- Don’t leave incoming mail lying around.
- Drop your mail in an official postal mailbox.
- Shred or destroy any receipts, junk mail or documents containing your personal and financial information before you throw it away.
- Don’t respond to unsolicited requests for personal or account information.
- Use a safe deposit box to protect important documents.
- Review your credit report at least once a year. For more information about ordering free credit reports, go to the special Web site established by the three credit bureaus at annualcreditreport.com or call 877.322.8228.
- Look beyond the bank’s logo. To make fraudulent emails or Web sites appear real, scammers often include actual logos and images of legitimate companies. They also convey a sense of urgency, stating that if you fail to provide, update, or verify your personal or account information, access to your accounts will be suspended. It’s important that you look beyond the logo and not give out your information.
- Use your spam filter. Many email services now have spam filters that minimize the amount of spam you receive. The filters can help you minimize the number of fraudulent emails in your inbox.
- Type, don’t click. Even if you do open a suspicious email, don’t click on any links. By clicking on the links, you could unknowingly download a virus or spyware to your computer. Even if you think the email is legitimate, type Web addresses into your browser instead of clicking on links. If the email is from an institution you know, use a bookmark that you’ve already created to visit the company’s Web site.
- Change your online passwords often. The best practice is to change your password every 30 to 60 days. Be creative with your passwords – stay away from obvious passwords like your ZIP code, year of birth, or sensitive information such as your mother’s maiden name or your Social Security number. Include numbers and letters so passwords can’t be easily intercepted or guessed by others.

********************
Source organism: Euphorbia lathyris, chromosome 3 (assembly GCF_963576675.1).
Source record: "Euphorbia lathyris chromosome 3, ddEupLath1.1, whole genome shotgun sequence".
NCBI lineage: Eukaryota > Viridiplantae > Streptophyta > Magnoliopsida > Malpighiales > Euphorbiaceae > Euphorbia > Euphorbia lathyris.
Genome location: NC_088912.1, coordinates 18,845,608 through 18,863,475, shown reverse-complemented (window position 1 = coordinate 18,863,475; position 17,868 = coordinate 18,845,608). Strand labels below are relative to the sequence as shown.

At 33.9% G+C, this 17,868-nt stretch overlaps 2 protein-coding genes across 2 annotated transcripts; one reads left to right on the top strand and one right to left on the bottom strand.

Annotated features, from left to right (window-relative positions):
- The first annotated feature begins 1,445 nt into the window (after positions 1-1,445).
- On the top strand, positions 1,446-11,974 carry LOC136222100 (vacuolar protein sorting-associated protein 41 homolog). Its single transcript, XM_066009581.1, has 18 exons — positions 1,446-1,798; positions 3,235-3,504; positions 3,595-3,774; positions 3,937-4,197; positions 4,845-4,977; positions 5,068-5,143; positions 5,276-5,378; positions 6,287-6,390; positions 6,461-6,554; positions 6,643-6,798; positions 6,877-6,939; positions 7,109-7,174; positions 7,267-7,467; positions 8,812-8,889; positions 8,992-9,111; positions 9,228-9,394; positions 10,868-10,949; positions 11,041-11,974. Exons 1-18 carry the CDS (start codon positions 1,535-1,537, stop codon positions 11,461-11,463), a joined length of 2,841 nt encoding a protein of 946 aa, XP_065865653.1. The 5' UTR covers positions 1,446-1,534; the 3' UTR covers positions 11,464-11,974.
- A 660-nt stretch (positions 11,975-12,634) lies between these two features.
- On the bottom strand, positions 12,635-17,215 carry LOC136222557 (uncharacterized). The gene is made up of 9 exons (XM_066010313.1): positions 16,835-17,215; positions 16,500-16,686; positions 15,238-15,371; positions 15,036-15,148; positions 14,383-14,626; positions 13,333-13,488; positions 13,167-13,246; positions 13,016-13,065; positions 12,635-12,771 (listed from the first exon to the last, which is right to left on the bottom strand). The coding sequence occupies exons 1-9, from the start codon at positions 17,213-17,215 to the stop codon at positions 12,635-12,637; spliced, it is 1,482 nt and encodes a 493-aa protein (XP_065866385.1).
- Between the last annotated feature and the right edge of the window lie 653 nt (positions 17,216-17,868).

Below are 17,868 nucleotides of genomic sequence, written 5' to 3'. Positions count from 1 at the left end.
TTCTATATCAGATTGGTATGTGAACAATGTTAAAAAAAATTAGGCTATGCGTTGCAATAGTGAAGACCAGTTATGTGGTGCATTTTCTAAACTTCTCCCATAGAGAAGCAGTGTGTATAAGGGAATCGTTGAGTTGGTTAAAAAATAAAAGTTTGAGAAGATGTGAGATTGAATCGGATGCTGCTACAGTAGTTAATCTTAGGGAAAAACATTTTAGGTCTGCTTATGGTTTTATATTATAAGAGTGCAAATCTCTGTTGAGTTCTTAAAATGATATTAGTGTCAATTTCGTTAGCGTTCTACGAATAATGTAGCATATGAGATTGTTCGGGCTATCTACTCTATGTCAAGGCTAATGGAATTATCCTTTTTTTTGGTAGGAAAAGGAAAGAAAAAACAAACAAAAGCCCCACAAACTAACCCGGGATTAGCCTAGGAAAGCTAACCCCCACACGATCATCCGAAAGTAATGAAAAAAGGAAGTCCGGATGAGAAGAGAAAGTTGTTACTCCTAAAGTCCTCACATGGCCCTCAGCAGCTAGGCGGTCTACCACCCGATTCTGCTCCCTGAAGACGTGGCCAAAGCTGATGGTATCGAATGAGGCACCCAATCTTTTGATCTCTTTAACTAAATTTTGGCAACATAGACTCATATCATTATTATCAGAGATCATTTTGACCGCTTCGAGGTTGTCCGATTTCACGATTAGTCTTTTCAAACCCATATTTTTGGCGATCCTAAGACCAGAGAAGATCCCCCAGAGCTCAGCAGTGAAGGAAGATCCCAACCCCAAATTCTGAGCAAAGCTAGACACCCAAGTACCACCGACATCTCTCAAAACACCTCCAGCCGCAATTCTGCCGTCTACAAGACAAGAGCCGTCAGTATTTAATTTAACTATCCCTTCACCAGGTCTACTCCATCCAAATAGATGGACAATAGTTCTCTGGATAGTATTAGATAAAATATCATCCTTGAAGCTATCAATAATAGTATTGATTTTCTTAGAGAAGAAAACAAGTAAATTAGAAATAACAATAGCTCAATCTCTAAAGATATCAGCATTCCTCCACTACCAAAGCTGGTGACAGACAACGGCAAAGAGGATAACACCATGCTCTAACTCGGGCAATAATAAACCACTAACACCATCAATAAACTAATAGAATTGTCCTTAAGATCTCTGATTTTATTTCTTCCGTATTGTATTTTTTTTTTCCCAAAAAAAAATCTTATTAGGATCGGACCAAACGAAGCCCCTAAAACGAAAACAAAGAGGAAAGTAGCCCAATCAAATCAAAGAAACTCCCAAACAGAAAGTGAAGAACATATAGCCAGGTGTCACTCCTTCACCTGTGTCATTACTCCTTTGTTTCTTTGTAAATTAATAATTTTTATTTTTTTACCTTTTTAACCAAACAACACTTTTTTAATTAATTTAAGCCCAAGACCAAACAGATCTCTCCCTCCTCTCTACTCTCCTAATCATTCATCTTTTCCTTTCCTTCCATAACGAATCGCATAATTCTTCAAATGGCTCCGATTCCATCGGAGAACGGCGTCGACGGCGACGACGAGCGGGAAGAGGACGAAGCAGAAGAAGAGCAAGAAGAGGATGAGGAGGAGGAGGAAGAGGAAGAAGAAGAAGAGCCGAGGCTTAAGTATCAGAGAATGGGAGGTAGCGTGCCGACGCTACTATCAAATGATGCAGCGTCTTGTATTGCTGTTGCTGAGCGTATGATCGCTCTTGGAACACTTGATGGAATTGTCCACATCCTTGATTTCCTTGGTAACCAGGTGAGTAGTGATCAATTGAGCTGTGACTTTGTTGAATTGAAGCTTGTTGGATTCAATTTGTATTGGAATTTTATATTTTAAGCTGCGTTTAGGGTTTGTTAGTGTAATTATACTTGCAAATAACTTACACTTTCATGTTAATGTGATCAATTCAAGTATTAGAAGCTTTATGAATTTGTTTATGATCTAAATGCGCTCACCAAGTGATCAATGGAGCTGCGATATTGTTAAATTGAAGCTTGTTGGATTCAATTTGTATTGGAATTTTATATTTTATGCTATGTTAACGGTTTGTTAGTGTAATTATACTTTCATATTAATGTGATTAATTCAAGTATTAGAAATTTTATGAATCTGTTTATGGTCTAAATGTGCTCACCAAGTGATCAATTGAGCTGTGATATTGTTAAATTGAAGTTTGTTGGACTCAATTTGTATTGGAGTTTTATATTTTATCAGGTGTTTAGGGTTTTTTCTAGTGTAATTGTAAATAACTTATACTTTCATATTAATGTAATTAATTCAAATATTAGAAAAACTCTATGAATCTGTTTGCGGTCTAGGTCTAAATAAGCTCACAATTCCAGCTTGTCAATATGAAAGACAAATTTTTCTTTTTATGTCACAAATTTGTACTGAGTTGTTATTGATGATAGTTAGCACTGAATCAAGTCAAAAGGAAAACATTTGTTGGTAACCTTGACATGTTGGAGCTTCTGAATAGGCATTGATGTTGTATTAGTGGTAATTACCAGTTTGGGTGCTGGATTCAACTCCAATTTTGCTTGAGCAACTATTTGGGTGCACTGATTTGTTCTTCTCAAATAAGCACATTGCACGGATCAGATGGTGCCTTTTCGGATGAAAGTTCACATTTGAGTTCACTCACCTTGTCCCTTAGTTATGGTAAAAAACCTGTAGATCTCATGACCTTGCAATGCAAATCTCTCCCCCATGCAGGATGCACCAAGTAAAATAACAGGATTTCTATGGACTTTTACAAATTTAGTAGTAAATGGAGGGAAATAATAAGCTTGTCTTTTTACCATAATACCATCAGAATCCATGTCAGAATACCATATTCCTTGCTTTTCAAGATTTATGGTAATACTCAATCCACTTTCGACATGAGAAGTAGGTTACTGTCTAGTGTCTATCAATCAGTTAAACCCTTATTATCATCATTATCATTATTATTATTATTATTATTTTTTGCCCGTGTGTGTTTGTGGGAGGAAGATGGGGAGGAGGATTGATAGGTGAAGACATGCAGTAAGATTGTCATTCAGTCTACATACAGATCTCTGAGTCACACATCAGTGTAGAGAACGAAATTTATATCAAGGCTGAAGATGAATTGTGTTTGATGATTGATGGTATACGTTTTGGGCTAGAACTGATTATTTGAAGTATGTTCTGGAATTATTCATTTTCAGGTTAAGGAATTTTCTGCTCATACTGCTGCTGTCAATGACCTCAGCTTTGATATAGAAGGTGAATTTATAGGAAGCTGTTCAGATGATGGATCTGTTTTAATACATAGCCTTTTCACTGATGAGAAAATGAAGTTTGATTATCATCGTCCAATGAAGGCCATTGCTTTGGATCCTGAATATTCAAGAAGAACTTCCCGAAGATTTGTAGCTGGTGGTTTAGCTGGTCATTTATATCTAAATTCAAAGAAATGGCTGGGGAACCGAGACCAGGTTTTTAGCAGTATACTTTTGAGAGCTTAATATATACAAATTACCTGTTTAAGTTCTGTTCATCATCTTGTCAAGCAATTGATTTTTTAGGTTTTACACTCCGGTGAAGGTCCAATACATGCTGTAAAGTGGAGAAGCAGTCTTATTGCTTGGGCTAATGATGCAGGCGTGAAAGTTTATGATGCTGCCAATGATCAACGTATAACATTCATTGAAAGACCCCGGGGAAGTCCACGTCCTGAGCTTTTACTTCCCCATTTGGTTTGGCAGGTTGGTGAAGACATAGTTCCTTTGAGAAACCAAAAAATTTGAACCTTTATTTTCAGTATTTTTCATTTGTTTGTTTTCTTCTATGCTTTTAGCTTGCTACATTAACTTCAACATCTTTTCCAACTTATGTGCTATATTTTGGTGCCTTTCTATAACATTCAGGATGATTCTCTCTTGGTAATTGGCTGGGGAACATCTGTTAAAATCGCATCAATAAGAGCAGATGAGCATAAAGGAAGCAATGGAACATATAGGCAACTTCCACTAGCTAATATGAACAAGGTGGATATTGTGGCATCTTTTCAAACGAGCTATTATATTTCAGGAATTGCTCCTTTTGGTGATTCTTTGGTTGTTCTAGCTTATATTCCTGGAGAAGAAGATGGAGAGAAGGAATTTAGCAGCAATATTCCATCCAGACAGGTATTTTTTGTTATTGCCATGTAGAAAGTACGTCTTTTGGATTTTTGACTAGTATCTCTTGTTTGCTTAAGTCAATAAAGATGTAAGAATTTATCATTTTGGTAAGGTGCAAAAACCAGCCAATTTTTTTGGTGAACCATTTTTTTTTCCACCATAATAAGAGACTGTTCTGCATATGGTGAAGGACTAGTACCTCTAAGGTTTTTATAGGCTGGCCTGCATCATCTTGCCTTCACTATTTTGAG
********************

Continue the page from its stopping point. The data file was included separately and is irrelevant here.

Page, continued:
- Update your anti-virus and anti-spam software. By keeping anti-virus and anti-spam software up to date on your computers, you make it more difficult for scammers to access your personal and account information. You can purchase anti-virus and anti-spyware software at major retail stores, as well as on the Internet.
- Delete emails from unknown senders.
- Sign the back of your Credit or Debit cards immediately once they arrive in the mail.
- Memorize your PIN and never write it on anything.
- Don’t enter your credit card information online unless you’re on a secure site. (Look for a lock in the bottom right hand of your screen or for “https” in the web address)
- Don’t send your credit card number in the mail.
- Keep a record of all your account numbers, expiration dates, and contact information for each issuer. This will come in handy if your wallet is lost or stolen.
- Report a lost or stolen card right away. Quick action will minimize potential loss and liability.
- Save your receipts to compare against your billing statement. When discarding receipts, tear them up or shred them.
- Monitor your bank and credit card statements monthly, making sure you recognize all charges. If you see any suspicious transactions, contact your bank immediately.
- Don’t leave your purse, wallet, cards, or receipts unattended. Always keep them secure or in your sight.
- Only carry cards that you need; leave others in a safe place at home.
- Don’t give out your account number unless you know and trust the company.
- Shield your hand from view of others when entering your PIN at ATMs.
- Use Direct Deposit for paychecks, Social Security payments, and other regular deposits.
- Be aware of fake check scams that promise easy money for working at home, winning sweepstakes, or depositing checks from foreign countries.
- Report lost or stolen checks immediately to First Western by calling your local banking office or 303-531-8100.
- Notify a lender immediately if you receive a call, confirmation, or decline letter on a loan for which you did not apply.
We’re committed to keeping your accounts safe from unauthorized access and your identity confidential. You are your own best protection against online fraud. By staying informed, you can help protect your identity and accounts.